Adolescent Literacy In Perspective
Young Adult Literature: Books That Engage Tweens and Teens- “They are what I term the ‘gauntlet’ kids. They come to class and announce proudly that they are not interested in any book you have; reading is dumb, boring, stupid, etc. In essence, they are throwing down a gauntlet: daring you to find a book they might just crack open and read."
—Teri S. Lesesne Discover ways to encourage students to want to read.
Supporting Struggling Readers in Content-Area Learning
“By making thinking visible through a variety of metacognitive routines, teachers can help students adopt more powerful approaches to discipline-specific texts."
—Cynthia Greenleaf Content-Area text is difficult for many of our student. Find new ways to help them.
Fluency Instruction: Best Practices for Older Readers
“Fluency for upper elementary and the middle grades? Forget about it. Upper elementary and middle grade teachers have bigger fish to fry, right? Wrong!"
—Timothy Rasinski Help your students improve their fluency by using these strategies.
Differentiating Instruction in Secondary Classrooms
“Differentiation means we do whatever it takes to maximize instruction over what could otherwise be achieved through whole-class, one-size-fits-all approaches. It's teaching in ways students learn best, not just presenting material and documenting students' success (or lack thereof) with it."
—Rick Wormeli Find out how to do a better job with differentiation.
Student Choice and Engagement “Low motivation does not need to be a recurring problem in the classroom. Although teachers can draw from myriad strategies to cultivate higher levels of motivation, well-crafted choices have the potential to have a powerful impact on students’ attitudes toward classroom work.”
—Kevin Perks Discover strategies to allow for student choice to increase their engagement.
Advanced Story Map View the Advanced Story Map Worksheet Students are taught to use a basic 'Story Grammar' to map out, identify and analyze significant components of narrative text (e.g., fiction, biographies, historical accounts). Reserve at least a full instructional session to introduce this comprehension strategy.
"Click or Clunk?": A Student Comprehension Self-Checklist student sheet. Students periodically check their understanding of sentences, paragraphs, and pages of text as they read. When students encounter problems with vocabulary or comprehension, they use a checklist to apply simple strategies to solve those reading difficulties.
Keywords: A Memorization Strategy.View Student Keyword Strategy Help Sheet In this mnemonic (memorization) technique, students select the central idea of a passage and summarize it as a 'keyword'. Next, they recode the keyword as a mental picture and use additional mental imagery to relate other important facts to the keyword. They can then recall the keyword when needed, retrieving the related information.
Mental Imagery: Improving Text Recall? By constructing "mental pictures" of what they are reading and closely studying text illustrations, students increase their reading comprehension.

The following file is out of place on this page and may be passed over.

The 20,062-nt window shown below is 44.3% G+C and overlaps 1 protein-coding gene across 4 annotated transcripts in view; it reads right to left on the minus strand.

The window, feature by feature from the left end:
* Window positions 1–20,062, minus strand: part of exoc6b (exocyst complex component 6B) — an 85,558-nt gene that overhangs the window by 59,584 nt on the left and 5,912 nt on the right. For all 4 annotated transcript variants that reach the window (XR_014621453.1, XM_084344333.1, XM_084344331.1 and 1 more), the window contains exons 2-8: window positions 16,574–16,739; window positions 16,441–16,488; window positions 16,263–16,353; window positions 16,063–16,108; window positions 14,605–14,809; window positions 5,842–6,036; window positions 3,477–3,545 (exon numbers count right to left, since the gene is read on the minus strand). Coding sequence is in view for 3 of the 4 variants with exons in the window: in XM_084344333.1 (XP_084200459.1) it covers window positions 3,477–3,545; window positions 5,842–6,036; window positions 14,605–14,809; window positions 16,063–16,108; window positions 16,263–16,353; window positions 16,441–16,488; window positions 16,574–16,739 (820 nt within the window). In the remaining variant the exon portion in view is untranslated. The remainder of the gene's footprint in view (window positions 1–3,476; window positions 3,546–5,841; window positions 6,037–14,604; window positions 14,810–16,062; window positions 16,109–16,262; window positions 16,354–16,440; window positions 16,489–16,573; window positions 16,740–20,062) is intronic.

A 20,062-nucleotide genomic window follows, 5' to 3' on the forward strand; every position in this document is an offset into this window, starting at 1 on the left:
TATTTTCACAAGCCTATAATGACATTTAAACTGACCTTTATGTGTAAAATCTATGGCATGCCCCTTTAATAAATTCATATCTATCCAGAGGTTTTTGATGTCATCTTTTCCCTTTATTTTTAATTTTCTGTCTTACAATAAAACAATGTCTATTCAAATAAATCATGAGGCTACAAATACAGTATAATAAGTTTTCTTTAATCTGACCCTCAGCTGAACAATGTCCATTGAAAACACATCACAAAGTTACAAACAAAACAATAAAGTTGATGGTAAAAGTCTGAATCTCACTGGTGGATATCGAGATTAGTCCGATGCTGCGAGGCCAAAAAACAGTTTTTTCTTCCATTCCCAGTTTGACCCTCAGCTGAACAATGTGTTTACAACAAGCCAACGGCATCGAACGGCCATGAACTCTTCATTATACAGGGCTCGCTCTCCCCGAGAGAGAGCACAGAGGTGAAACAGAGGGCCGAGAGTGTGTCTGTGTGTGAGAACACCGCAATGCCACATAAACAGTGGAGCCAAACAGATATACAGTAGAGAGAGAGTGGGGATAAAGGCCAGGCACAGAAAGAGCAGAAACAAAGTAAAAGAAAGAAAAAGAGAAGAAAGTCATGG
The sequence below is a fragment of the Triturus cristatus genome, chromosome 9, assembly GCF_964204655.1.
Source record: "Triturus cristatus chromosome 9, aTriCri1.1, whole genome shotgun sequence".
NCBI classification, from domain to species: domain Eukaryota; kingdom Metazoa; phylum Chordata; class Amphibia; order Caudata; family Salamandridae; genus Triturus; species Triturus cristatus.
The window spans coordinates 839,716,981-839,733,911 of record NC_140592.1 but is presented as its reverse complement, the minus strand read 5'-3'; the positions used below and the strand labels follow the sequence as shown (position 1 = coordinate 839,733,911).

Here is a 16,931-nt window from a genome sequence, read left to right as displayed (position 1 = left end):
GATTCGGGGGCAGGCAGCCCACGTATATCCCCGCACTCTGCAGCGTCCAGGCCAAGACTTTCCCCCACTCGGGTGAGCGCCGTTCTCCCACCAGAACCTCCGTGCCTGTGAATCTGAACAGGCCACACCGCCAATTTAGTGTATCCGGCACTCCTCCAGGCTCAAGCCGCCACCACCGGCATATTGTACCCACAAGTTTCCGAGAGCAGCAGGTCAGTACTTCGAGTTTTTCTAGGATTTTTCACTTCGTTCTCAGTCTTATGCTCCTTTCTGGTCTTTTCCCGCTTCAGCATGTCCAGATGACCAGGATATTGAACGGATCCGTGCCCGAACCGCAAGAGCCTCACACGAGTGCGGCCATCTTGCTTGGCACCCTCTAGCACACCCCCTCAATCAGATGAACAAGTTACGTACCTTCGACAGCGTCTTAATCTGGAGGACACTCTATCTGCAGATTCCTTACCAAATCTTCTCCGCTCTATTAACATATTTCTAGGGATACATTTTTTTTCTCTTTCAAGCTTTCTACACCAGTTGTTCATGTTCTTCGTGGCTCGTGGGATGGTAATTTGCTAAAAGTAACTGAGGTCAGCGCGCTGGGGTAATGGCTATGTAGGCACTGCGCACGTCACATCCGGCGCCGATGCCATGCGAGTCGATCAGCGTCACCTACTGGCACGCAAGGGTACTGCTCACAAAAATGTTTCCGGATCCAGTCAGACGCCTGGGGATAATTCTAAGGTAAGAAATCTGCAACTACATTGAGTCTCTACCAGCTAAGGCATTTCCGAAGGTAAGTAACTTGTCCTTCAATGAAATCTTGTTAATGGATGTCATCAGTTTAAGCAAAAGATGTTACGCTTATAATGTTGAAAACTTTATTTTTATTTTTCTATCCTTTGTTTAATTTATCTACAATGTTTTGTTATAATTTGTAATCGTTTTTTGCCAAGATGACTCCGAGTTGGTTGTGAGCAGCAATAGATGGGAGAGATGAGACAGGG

Oral Recitation Lesson.This intervention builds student motivation and interest by having them participate along with the teacher in repeated public readings of a story across several days. Throughout the process, the entire class discusses the work as literature
Prior Knowledge: Activating the 'Known' Through a series of guided questions, the instructor helps students activate their prior knowledge of a specific topic to help them comprehend the content of a story or article on the same topic. Linking new facts to prior knowledge increases a student's inferential comprehension (ability to place novel information in a meaningful context by comparing it to already-learned information). Student sheet.
Question-Generation Students are taught to boost their comprehension of expository passages by (1) locating the main idea or key ideas in the passage and (2) generating questions based on that information.
Text Lookback Introduce the text-lookback strategy by telling students that people cannot always remember everything that they read. If we read an article or book chapter, though, and are asked a 'fact' question about it that we cannot answer, we can always look back in the article to find the information that we need.Response to Intervention with Older Students with Reading Difficulties- Article
Addressing the literacy needs of secondary school students involves efforts to raise the achievement levels of all students and to address specifically the needs of struggling readers. One approach to this problem is to consider the application of a Response to Intervention (RTI) model with older students. We describe an approach to enhanced literacy instruction for middle school students that includes the essential components of any RTI model: universal screening, progress monitoring, and multi-tiered instructional service delivery. We use screening and progress-monitoring tools specifically tied to state accountability tests and a multi-tiered instructional framework that addresses the literacy needs of all middle school students, including struggling readers. Presently a large-scale, multi-site randomized trial is under way to evaluate the feasibility and effectiveness of this RTI model for middle school students.